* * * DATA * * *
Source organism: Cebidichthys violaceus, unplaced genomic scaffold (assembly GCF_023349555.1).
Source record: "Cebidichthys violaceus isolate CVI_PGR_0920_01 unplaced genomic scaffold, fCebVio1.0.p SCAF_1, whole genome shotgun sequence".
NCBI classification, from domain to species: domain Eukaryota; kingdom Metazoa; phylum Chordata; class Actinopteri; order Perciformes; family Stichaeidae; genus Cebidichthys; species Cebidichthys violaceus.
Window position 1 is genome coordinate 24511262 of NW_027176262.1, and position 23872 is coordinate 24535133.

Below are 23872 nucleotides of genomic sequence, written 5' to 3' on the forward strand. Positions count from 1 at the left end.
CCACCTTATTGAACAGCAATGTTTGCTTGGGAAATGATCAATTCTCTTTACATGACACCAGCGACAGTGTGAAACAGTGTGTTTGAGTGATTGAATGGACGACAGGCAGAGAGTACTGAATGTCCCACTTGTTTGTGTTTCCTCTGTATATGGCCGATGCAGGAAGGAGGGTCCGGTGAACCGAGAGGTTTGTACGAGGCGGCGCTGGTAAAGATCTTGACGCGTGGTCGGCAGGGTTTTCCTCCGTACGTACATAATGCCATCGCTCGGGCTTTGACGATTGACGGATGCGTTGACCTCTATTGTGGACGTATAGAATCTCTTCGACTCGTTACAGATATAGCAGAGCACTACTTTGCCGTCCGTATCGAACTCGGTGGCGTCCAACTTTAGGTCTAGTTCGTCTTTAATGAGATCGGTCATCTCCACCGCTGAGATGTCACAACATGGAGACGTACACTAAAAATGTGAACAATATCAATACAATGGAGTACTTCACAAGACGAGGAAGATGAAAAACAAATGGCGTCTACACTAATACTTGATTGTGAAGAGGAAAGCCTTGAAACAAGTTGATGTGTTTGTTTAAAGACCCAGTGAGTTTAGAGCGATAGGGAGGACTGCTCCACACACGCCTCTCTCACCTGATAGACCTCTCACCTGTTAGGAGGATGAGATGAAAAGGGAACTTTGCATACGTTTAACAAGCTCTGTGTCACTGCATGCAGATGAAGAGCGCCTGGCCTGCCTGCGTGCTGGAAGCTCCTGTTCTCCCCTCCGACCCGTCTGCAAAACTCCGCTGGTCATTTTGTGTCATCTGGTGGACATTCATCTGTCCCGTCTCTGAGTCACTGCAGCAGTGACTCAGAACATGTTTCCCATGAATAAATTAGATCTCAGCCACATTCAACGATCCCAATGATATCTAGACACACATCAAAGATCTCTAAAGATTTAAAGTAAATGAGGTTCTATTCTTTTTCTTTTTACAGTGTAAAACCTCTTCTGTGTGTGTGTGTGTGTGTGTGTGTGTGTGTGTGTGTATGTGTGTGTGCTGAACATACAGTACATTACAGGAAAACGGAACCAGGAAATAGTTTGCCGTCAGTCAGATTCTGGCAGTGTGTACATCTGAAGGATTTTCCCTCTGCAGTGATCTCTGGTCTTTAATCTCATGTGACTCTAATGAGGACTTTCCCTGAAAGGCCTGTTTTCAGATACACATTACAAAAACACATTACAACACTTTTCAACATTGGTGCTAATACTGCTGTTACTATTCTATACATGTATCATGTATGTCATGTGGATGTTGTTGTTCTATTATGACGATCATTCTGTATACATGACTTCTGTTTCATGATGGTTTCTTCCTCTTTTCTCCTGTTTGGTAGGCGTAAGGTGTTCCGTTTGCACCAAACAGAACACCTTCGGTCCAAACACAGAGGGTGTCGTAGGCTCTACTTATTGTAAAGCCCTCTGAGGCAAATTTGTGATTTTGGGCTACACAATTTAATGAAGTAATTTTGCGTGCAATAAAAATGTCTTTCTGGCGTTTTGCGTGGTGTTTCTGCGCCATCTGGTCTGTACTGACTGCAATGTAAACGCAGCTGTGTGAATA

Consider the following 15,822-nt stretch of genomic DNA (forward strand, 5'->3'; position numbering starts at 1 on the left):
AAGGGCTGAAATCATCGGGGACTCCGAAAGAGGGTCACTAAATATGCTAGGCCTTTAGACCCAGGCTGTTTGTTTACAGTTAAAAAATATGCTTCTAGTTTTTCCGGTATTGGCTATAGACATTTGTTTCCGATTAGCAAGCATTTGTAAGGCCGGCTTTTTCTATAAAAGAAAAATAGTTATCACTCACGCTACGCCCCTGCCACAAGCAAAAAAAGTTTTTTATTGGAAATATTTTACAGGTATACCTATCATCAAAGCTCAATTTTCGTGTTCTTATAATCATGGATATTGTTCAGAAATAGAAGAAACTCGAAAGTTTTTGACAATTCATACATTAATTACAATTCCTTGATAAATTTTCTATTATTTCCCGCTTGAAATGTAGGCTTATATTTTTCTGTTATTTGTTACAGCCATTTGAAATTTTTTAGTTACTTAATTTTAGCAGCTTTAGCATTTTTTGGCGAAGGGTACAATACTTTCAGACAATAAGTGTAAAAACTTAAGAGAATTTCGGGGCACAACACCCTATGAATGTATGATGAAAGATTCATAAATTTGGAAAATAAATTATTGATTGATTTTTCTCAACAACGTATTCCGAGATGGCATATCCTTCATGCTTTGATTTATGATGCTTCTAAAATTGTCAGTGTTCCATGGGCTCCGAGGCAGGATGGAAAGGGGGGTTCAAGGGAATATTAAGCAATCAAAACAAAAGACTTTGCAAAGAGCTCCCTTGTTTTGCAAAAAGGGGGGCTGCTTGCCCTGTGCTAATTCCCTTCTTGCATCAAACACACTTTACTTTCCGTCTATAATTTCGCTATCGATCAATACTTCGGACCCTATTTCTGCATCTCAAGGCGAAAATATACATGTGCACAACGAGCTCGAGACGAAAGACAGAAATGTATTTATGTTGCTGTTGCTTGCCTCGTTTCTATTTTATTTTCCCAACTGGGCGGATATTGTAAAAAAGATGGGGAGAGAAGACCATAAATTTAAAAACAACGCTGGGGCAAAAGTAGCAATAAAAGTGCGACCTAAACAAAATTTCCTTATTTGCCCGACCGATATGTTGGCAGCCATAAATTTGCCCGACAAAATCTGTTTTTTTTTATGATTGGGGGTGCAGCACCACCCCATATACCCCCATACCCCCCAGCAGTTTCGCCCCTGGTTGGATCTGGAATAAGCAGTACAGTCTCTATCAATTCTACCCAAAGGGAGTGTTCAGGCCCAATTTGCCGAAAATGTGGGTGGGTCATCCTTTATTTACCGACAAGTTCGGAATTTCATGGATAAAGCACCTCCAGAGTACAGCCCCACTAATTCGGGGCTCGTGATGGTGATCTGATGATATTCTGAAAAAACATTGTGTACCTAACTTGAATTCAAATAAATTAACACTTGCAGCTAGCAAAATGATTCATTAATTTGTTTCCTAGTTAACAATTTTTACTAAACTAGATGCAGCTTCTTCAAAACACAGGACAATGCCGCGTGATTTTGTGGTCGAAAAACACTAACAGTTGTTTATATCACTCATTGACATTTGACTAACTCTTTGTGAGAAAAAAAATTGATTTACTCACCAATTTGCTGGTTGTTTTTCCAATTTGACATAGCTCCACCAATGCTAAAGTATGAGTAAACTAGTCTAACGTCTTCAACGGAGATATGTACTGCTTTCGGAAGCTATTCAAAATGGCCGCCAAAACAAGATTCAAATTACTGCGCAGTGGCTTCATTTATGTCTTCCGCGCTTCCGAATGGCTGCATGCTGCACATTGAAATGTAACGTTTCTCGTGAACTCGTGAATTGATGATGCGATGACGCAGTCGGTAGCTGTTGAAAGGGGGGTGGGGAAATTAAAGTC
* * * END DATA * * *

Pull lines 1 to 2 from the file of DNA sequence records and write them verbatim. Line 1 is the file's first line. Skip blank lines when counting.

Source organism: Cebidichthys violaceus, unplaced genomic scaffold (assembly GCF_023349555.1).
Source record: "Cebidichthys violaceus isolate CVI_PGR_0920_01 unplaced genomic scaffold, fCebVio1.0.p SCAF_1, whole genome shotgun sequence".